Redwood Motel Developers Get OK for New Plans
NORTH ADAMS, Mass. — The Planning Board on Monday approved expanded plans for the Redwood Motel project on State Road.
The developers have assembled some 18 properties including nearly 45 acres on the north side of the Hoosic River. The acquisition of the former Stevens farm on Friday for $350,000 from Franklin P Stevens Revocable Trust will allow the development of 47 rooms.
Principal Benjamin Svenson of Broder Properties of Boston and project manager Eric Kerns presented the updated plans to the planners on Monday to add almost 20 more rooms than originally proposed.
"It will allow us to really create something even more special on this site," Kerns said of the addition of the parcel on State Road across from Stop & Shop.
The additional property offers unimpeded access to an open grassy area, a 200-year-old farmhouse, a four-car garage and a small outbuilding.
Two new wings of the motel were originally planned for construction closer to the river but Svenson said discussions with the state had dissuaded the developers from pursuing that idea. Instead, a section of the motel will curve around the western boundary line and two wings will be constructed parallel to State Road on the farmhouse property.
An original section has already been demolished and is being rebuilt; another wing on the west side is being used for storage but will eventually be taken down for parking.
"Our intention here is really to continue the language of the Redwood with this motor court's long linear structure that's been part of the history of this region," said Svenson, explaining the buildings will remain one-story.
But the Beyond Place LLC is also injecting its own language into the high-end rooms by eliminating the usual window/window, door/door motor court facade. Instead, the south sides of the wings will have only doors — large windows will look outward on the other side to "engage the river."
The lack of windows will also help keep down traffic noise and lighting from Route 2 and the supermarket and airport on the south side of State Road.
"We think it's going to be a really stunning design without those windows there," Kerns said.
The house was once was the center of a sprawling farm that included the land now being used by the airport, grocery store and the motel. Svenson said the house had also been an inn in the 1940s.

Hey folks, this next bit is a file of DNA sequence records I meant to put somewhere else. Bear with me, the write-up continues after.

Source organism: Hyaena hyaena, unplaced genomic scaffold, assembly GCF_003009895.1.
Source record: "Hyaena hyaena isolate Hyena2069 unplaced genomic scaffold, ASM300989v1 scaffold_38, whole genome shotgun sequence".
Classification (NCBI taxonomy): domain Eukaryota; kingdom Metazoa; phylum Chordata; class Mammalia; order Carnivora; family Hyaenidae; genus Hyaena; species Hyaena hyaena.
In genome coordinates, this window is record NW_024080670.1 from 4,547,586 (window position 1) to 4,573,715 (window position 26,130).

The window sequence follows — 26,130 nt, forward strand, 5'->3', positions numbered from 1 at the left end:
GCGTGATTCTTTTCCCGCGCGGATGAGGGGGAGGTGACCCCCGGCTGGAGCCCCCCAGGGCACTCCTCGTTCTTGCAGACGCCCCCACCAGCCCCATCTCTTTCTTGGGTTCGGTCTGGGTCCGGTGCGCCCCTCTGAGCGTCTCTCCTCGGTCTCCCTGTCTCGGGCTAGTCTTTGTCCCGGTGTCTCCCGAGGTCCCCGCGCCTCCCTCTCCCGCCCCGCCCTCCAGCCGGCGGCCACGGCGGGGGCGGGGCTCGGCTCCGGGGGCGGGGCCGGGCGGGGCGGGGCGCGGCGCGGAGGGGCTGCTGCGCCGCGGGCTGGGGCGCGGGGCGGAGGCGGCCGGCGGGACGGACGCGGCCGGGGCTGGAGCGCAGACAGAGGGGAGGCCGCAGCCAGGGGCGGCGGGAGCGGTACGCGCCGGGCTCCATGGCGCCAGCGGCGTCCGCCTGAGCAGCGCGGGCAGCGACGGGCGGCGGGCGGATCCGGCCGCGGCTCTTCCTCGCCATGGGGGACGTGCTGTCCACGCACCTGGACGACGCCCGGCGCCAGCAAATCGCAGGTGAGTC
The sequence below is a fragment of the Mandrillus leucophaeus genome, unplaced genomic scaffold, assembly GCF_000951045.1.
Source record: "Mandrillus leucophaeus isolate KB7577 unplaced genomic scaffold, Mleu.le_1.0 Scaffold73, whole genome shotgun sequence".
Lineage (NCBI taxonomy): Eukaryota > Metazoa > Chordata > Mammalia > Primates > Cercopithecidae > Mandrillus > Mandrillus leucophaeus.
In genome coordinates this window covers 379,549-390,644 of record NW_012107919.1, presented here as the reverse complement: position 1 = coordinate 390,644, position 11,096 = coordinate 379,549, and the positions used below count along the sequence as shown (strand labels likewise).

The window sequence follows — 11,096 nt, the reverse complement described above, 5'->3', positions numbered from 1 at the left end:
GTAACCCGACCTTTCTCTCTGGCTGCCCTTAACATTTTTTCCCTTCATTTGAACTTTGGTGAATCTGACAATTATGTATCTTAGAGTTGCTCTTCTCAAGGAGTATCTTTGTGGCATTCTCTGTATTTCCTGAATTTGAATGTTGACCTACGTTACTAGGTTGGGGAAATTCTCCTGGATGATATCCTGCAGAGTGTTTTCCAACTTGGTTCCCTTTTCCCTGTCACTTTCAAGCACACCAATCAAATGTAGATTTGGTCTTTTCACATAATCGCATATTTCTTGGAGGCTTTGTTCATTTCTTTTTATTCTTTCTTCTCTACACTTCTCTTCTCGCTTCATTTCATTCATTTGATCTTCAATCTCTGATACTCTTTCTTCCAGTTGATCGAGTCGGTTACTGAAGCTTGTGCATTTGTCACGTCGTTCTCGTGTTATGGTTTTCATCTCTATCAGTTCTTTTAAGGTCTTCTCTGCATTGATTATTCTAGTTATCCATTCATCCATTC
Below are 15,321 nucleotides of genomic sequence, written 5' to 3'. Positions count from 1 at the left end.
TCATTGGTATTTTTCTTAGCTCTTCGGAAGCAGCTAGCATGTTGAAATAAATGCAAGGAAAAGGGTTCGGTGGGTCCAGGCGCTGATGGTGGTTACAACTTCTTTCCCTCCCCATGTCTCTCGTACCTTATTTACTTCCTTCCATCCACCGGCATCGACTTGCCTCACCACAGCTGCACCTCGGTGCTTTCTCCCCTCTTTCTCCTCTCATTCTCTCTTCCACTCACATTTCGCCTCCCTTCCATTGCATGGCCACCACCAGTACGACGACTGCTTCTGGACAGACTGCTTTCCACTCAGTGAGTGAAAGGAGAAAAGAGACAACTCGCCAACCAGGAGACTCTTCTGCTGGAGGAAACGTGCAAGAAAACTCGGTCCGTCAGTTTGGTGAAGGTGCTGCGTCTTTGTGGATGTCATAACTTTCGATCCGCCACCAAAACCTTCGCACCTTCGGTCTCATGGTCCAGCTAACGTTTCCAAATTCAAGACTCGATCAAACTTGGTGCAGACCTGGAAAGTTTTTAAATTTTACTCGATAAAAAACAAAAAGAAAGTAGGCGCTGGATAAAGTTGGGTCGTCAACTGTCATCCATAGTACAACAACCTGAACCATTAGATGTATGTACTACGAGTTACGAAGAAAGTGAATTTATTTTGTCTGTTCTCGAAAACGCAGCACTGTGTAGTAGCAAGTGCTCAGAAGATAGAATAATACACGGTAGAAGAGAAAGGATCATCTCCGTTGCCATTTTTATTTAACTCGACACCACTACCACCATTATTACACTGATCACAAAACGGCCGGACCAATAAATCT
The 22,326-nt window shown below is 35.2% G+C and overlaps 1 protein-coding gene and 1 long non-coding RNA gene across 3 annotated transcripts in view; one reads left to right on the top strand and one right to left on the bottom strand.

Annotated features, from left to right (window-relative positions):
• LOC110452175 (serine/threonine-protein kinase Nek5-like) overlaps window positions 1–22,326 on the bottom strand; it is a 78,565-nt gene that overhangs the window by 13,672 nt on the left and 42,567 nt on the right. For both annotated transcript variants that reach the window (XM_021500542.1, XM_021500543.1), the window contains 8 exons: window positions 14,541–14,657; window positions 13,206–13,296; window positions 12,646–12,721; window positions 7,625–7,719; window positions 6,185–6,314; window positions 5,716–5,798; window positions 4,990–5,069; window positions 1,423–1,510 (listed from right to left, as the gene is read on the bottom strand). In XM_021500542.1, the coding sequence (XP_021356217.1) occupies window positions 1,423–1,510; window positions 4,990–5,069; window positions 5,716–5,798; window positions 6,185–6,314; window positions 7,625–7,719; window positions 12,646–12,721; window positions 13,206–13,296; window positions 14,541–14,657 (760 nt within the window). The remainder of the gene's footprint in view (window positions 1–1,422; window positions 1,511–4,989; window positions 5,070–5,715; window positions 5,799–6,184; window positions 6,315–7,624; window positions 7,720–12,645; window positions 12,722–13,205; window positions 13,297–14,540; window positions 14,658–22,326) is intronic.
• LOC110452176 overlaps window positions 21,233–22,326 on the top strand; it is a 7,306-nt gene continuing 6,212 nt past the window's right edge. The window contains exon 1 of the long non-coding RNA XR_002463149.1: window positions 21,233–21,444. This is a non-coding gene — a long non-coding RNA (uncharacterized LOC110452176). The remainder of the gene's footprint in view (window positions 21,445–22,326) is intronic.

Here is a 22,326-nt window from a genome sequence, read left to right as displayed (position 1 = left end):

The open land now part of the Redwood property can be used as part of the nonconforming pre-existing use. However, the planners cautioned that the house and garage had converted to residential years ago and any change of use would have to go before the Zoning Board of Appeals.
Kerns said there were no immediate plans to use the buildings, although there is an idea of turning the garage into an outdoors accessory store at some point.
"An 18-room motel is basically a couple staff ... it doesn't allow for any sort of professional, scalable management system," said Kerns. "But with the other properties we have coming on eventually, including the [Blackinton] Mill, the ability to start with that level of management oversight is going to be really beneficial."
He noted the need for lodging in North Adams because of the projects expected to be coming online in the near future — Massachusetts Museum of Contemporary Art's massive expansion, the proposed model railroad museum — and the motel's "ability to get out in front of that."
The planners considered continuing the hearing another month for details on look and materials, traffic, and stormwater management but Svenson said it was imperative to start pouring foundations to meet the deadline for Mass MoCA's opening next year.
Kerns and Svenson said they anticipated updating the board monthly on the progress. The board approved the plan but with a number of conditions: that the materials and colors to be used on the buildings be provided to the board for approval along with lighting plans and stormwater design.
The board also approved Uniq Vapes for 18 Holden St., formerly Kit & Kaboodle, but not without some reservations.
Several residents of the apartments on Holden Street also objected, saying they had voluntarily pledged to keep the building non-smoking and it would be hypocritical not to oppose it.
Owner Syed A. Jamal assured the planners that no one would be allowed in the e-cigarette store under the age of 21 and that identification checks would be done. The city recently passed an ordinance banning sales of any type of tobacco products to those under age 21. Jamal said he also has a shop in the Berkshire Mall and has had no problems.
Chairman Michael Leary shut down objections relating to health concerns and access for children, saying those did not fall under the Planning Board's purview. As long as Jamal had the correct permits and was within the ordinance, the shop was legal. Jamal said he was permitted through the Board of Health.
The board voted 7-1, with Jay Walsh voting against.
In other business, the board:
• Approved an application by Courtney Randall to operate a youth center at 43 Eagle St. The Northern Berkshire Teen Center (Roots) will be open for those ages 14 to 22 and was established last year.
• Approved five outdoor tables at Korean Garden, 139 Ashland St., for applicant Jenny Pae.
• Approved signage for UNO Community Center on River Street (a reskinning of the Goodyear sign); for the concession at Windsor Lake being operated by Berkshire Families and Individual Resources; for Fisher Auto Parts at 159 Ashland St., and for Pedrin's Dairy Bar (an "Open" flag).
• Rejected a request for Berkshire Transmission to add 35 more vehicles to its lot. The board voted a motion by Leary to add five more, with applicant able to request more next year if it stays in compliance.
Tags: new business, motels, hotels, Planning Board, redwood project,
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